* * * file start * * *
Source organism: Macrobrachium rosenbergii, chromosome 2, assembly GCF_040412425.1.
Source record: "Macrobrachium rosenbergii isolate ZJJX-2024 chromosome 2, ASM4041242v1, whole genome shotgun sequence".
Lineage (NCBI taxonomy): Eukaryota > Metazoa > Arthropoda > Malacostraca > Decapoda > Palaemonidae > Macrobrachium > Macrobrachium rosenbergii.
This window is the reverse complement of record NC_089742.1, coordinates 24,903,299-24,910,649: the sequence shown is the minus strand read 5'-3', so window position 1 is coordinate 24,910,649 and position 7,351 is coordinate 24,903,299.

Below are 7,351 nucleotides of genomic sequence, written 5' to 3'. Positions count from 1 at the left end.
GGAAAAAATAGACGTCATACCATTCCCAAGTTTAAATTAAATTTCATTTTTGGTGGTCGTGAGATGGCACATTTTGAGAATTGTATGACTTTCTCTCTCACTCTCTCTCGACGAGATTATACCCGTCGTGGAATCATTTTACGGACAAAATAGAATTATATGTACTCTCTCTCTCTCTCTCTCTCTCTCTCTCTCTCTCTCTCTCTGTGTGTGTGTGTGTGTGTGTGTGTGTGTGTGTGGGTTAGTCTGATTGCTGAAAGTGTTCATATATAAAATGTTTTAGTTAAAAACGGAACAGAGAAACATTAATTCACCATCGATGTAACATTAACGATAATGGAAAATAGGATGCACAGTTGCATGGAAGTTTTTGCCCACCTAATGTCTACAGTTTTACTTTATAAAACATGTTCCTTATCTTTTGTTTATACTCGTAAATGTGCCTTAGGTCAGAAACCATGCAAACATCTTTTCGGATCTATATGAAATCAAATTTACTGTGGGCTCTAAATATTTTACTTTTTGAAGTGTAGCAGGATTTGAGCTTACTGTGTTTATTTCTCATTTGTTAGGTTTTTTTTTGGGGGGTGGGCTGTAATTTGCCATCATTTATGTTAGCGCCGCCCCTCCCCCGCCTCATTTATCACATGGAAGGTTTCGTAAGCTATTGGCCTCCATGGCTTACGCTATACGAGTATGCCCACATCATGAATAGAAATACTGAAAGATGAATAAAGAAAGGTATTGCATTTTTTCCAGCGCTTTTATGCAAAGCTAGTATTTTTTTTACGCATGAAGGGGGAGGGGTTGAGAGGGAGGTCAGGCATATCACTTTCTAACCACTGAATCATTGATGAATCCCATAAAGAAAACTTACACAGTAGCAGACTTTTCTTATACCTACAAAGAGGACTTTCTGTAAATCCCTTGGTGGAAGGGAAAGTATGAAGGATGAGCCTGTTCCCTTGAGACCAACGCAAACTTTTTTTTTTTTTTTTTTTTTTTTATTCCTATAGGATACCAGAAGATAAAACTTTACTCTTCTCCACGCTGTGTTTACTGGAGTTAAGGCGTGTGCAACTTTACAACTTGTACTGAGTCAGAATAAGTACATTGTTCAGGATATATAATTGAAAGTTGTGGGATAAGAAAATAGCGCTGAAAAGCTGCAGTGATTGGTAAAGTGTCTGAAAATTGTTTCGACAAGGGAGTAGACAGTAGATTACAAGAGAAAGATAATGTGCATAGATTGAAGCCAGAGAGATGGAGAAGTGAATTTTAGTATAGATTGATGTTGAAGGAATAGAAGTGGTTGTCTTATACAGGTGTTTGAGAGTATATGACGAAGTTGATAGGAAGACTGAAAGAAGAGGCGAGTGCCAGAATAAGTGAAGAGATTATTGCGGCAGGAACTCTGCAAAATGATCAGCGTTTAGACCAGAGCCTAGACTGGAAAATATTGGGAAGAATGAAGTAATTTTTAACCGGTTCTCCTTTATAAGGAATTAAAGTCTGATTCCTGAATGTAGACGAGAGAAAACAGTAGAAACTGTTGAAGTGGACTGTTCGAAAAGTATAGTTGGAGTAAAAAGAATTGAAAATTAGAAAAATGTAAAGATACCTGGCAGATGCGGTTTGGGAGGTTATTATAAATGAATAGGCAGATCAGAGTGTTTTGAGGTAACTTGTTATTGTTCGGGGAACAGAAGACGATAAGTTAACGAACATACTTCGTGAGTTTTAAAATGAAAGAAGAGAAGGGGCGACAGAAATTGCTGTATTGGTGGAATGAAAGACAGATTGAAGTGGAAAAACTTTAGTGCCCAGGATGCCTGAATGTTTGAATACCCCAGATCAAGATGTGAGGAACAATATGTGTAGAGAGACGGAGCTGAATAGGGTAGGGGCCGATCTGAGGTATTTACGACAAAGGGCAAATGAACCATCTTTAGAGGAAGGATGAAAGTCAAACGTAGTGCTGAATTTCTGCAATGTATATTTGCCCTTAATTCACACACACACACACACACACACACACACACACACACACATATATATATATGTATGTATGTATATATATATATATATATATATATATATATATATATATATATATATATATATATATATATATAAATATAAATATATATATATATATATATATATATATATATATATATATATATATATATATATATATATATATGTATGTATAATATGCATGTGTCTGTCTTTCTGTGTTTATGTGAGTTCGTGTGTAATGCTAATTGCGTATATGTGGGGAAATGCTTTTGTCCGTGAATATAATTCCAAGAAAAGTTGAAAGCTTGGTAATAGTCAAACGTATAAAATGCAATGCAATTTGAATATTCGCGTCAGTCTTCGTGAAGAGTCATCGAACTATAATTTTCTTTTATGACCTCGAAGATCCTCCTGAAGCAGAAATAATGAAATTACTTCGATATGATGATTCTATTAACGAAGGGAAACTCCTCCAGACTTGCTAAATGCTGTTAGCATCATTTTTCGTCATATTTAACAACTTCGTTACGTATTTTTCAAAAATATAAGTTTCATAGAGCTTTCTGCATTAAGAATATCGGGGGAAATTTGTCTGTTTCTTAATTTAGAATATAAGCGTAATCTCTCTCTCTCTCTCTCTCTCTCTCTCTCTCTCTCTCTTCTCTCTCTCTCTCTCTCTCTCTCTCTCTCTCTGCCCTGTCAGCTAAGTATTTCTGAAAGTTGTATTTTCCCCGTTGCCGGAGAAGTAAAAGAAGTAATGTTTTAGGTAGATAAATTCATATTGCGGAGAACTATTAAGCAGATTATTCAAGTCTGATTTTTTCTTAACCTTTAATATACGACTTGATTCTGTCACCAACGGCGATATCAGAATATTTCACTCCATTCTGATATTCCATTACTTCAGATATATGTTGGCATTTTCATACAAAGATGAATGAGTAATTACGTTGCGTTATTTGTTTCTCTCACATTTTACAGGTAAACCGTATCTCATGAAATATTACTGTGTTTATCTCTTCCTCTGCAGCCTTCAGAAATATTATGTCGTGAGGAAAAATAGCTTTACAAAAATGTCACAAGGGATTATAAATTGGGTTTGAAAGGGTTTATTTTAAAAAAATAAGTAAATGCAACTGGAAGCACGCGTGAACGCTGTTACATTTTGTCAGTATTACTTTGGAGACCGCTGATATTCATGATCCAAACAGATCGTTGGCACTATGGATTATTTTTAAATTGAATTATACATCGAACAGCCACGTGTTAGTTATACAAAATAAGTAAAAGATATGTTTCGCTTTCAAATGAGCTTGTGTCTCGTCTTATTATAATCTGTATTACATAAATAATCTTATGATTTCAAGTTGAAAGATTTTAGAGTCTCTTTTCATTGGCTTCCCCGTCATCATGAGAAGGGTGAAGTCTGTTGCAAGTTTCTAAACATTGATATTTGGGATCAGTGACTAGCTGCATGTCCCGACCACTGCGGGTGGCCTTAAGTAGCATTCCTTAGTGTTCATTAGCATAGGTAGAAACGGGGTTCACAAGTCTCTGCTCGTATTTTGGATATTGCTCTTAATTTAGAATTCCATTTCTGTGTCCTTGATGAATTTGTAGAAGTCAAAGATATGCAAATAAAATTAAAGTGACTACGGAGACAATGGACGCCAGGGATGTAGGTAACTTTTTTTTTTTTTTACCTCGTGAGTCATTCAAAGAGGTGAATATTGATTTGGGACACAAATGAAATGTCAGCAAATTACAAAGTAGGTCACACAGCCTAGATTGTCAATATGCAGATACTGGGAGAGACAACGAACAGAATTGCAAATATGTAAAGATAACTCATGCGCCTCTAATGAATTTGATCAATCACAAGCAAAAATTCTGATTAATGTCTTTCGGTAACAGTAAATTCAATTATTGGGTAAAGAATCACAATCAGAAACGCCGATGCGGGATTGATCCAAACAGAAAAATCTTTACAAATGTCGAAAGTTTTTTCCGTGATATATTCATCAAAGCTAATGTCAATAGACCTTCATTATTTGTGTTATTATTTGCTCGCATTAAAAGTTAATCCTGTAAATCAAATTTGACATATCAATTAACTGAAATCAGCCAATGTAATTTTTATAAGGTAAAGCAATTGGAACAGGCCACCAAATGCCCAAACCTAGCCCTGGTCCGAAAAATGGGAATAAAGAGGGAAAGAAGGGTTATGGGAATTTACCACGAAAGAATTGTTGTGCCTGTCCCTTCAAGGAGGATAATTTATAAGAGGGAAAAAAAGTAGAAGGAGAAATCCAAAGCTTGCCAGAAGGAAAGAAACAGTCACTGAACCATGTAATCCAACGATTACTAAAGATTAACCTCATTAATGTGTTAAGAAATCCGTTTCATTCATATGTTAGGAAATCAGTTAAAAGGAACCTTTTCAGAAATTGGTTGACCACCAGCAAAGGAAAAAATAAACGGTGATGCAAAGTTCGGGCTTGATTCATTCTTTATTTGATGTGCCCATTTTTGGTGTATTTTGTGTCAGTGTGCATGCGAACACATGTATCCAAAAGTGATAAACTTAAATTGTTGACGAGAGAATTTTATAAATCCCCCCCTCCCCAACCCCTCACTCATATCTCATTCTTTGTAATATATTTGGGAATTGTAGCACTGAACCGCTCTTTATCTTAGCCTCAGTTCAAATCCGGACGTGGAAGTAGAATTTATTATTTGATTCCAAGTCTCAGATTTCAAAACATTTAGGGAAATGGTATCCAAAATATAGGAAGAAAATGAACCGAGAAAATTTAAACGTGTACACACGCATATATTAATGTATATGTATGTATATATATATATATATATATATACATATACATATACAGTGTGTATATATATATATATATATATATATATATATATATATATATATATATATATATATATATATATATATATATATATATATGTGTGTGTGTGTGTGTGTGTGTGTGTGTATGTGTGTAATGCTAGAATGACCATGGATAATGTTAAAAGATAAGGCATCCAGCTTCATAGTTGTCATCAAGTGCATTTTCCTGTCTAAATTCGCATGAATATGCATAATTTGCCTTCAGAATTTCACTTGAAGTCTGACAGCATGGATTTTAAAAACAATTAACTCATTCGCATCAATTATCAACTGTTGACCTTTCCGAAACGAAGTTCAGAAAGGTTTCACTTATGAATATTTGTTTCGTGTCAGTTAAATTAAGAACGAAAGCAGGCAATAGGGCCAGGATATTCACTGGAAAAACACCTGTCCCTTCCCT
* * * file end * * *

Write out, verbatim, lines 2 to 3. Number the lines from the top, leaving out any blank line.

Source record: "Macrobrachium rosenbergii isolate ZJJX-2024 chromosome 2, ASM4041242v1, whole genome shotgun sequence".
Lineage (NCBI taxonomy): Eukaryota > Metazoa > Arthropoda > Malacostraca > Decapoda > Palaemonidae > Macrobrachium > Macrobrachium rosenbergii.